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3 Rotman Grads Named Canada’s Most Powerful Women

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If there’s one thing that everyone can agree on, it’s that women are necessary for business. In fact, companies with women on the board of directors, on average, have a 53 percent higher return on equity. The issue is that though women represent 47% percent of the workforce, they only represent 17 percent of boardrooms, and 4.8 percent of CEOs among the Fortune 500 companies, according to the Forté Foundation.

That’s why University of Toronto’s Rotman School of Management has made it a priority to promote women in business. And their efforts have recently been rewarded with both a Rotman professor and two alumni named to the Women’s Executive Network (WXN) list of Canada’s Most Powerful Women for 2016. The list featured 100 women in total, including several graduates of the Rotman School’s Judy Project and Executive Programs.

Top 100 Women Award Winners 

The three Rotman women to make it onto the list were:

  • Professor Beatrix Dart: The Executive Director of the Rotman School’s Initiative for Women in Business, Professor Dart was given the RBC Champion Award. The award recognizes Dart’s large contribution to promoting the advancement of women in the Canadian workplace.
  • Kathleen O’Neill: O’Neill is a 1975 BCom alumni from Rotman. She received the Accenture Corporate Directors Award for her work as the Corporate Director of several companies including ARC Resources Ltd; Dinning International Inc and the Ontario Teachers’ Pension Plan.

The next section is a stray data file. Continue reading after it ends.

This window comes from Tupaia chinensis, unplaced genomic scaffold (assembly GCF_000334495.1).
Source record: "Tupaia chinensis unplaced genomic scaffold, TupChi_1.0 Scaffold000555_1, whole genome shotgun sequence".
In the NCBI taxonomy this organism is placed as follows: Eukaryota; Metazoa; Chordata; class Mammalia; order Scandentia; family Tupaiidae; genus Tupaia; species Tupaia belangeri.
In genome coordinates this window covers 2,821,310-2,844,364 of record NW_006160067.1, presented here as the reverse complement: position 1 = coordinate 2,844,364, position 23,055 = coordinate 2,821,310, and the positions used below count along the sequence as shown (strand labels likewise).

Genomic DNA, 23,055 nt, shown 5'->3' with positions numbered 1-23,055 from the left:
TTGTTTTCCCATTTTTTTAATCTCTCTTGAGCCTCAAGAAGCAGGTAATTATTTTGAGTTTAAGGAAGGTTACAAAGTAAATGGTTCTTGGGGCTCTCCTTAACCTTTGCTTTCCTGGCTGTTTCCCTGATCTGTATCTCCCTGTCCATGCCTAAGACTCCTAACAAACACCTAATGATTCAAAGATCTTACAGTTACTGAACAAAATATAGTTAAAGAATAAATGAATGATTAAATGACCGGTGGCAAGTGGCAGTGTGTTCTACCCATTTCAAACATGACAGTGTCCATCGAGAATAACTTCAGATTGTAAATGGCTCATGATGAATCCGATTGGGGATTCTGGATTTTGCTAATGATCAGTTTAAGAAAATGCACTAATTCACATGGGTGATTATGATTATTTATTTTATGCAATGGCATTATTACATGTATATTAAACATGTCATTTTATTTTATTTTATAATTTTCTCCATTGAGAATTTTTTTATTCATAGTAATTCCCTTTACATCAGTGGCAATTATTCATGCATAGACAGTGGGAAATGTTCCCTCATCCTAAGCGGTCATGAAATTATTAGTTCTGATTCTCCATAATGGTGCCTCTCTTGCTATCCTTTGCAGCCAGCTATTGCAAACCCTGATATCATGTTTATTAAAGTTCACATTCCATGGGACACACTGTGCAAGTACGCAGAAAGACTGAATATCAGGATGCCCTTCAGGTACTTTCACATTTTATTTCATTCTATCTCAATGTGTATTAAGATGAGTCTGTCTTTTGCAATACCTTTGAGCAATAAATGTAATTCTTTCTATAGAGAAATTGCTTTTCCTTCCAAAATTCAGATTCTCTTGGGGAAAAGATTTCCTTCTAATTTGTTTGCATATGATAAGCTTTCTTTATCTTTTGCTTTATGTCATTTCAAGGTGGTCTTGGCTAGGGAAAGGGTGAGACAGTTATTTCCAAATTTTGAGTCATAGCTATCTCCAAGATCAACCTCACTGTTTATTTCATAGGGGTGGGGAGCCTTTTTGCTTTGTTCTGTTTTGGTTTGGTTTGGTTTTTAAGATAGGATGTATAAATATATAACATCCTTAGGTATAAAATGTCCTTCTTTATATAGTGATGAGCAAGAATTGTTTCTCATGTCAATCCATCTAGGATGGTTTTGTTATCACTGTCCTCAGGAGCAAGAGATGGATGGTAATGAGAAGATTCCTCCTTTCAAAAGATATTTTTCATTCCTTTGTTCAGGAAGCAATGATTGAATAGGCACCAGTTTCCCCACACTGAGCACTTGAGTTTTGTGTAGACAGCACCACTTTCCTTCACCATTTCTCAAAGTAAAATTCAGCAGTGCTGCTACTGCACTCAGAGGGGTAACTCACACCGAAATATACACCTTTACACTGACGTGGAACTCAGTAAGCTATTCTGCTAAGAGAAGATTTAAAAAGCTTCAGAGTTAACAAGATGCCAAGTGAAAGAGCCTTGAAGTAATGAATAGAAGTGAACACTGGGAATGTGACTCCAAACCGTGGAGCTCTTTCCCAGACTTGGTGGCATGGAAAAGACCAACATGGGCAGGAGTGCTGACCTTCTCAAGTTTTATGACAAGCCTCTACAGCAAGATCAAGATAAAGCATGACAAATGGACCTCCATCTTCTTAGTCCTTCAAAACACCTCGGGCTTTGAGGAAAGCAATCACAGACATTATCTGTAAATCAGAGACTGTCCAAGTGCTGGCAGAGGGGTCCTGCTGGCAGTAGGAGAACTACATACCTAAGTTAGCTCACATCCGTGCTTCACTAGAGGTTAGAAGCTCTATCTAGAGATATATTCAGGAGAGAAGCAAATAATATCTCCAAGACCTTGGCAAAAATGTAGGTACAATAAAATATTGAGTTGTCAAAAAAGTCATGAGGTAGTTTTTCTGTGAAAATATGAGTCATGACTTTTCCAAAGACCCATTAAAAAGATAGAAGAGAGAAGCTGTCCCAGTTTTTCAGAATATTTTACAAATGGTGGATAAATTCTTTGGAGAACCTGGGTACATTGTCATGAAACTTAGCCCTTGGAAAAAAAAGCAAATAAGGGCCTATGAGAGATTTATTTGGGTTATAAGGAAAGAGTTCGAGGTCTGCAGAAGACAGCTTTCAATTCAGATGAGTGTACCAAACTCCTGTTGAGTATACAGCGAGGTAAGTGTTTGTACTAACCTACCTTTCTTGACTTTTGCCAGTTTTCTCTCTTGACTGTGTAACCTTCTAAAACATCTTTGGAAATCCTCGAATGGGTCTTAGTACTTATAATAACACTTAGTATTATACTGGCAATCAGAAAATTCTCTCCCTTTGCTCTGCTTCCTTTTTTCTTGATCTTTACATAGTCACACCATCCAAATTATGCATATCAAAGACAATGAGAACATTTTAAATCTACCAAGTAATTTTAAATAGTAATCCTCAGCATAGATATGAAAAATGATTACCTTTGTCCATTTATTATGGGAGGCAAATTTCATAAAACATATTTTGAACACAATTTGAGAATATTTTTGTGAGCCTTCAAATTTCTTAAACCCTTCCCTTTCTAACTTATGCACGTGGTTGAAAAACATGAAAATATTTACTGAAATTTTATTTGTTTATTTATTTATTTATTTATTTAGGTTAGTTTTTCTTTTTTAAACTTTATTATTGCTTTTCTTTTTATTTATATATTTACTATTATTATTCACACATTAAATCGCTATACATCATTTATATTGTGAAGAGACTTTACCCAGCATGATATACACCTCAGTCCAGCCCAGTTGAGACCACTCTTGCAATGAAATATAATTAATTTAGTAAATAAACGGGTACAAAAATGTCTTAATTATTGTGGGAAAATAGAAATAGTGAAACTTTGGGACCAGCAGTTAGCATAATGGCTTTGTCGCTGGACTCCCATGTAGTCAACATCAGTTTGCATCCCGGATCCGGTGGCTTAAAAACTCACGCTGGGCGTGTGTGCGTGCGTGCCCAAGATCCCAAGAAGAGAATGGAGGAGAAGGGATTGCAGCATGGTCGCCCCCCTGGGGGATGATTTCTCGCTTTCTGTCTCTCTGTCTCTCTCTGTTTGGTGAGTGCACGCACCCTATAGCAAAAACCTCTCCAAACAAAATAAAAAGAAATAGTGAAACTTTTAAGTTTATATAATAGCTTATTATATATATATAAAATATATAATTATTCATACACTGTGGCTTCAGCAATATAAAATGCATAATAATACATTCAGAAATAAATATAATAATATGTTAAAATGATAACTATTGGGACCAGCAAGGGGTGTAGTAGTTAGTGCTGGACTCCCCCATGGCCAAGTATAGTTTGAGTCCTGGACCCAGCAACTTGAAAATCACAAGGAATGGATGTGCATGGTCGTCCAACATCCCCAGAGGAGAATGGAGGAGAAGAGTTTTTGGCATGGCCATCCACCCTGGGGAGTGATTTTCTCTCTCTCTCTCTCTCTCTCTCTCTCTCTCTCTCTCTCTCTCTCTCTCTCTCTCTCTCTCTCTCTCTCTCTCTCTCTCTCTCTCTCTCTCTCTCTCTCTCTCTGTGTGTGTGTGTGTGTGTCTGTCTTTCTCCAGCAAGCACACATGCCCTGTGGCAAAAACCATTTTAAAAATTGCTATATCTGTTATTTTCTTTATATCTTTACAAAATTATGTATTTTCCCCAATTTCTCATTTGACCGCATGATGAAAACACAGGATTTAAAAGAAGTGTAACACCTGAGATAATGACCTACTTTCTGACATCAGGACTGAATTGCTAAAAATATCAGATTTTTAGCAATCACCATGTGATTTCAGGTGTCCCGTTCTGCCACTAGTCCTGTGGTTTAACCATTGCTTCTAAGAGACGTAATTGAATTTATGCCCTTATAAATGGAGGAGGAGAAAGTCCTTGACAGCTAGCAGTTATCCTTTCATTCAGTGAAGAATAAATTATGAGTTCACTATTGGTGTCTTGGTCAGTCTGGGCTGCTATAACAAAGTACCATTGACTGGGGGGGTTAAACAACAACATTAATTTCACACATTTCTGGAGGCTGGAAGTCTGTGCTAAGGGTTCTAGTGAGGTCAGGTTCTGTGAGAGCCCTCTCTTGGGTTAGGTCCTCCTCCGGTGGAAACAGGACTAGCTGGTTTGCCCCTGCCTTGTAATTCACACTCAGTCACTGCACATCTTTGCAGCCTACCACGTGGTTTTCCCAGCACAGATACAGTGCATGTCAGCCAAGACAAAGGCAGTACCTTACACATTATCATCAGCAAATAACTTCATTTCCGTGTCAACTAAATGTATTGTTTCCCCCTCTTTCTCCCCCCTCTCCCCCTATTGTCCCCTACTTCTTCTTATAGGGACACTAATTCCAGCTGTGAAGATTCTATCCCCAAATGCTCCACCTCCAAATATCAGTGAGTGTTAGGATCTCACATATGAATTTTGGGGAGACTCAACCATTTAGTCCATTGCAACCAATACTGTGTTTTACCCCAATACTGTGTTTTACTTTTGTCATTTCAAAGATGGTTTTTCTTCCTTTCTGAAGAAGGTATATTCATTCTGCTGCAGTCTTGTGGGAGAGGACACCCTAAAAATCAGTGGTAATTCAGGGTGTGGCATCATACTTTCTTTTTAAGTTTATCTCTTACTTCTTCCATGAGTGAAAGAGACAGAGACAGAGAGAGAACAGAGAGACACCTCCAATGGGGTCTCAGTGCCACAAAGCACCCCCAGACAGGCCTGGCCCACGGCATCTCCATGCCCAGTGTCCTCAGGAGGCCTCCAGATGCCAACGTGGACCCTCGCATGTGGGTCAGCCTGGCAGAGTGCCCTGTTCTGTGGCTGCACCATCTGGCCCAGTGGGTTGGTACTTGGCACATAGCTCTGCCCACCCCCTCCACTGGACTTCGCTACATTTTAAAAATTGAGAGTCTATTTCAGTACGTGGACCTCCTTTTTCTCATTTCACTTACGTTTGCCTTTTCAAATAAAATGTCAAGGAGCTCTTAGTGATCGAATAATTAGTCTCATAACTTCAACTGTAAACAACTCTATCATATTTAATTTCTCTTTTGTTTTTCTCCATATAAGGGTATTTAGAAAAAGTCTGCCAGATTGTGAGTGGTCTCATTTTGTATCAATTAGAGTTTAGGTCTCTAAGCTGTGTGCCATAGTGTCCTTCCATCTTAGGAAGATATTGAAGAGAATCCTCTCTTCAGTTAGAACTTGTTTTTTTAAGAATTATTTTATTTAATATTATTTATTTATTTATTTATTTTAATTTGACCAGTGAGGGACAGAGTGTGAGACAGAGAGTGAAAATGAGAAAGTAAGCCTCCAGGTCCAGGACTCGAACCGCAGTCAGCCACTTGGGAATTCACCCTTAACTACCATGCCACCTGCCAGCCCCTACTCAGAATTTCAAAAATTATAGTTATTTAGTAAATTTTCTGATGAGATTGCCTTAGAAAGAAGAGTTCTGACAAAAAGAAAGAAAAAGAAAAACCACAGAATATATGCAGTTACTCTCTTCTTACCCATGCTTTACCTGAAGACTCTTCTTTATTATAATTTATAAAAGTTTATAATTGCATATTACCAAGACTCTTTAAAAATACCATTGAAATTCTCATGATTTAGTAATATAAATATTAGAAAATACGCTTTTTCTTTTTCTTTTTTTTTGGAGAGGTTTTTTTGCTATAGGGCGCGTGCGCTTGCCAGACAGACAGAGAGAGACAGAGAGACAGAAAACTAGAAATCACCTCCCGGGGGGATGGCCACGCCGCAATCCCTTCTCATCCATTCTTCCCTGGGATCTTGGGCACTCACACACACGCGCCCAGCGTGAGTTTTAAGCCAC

• Catherine Wood: Wood is a 2008 MBA graduate out of Rotman. She was granted the Scotiabank Corporate Executives Award for her work as the SVP, Head of Online Brokerage, Insurance Products & Marketing at Qtrade Financial Group.

According to a recent news release from the university, Professor Dart had this to say about being named to the WXN List:

“I’m honored to win this award. What started as an idea in 2008 to provide leadership programs for women has evolved into a personal mission to play a facilitative role in bringing businesses, academia and policy makers together to create gender equality across Canada,” she said. “We’ve made strides, but there’s still more work to be done by all female and male leaders to advance women.”

Rotman Women

And there’s no doubt that the Rotman School is continuing to work to promote women in business, but what exactly are they doing? To find out, we reached out to the Rotman School to talk with Niki da Silva, the Managing Director of the full-time MBA program. She gave us an inside look at what the Rotman School, and the MBA program, in particular, are doing to bring their women into the spotlight.

How does Rotman help prepare women for influential careers in business?

“Rotman has an entire community designed to support our MBA students preparing for influential careers as leaders in business and across sectors/industries,” said da Silva. “[Around] 34 percent of our Class of 2018 is female and we have more women in our FT MBA Program than the entire student population at most Canadian Schools (230 across first and second year)! The power of community is our most influential factor supporting female students, and beyond this there are a number of specific initiatives/resources for women.”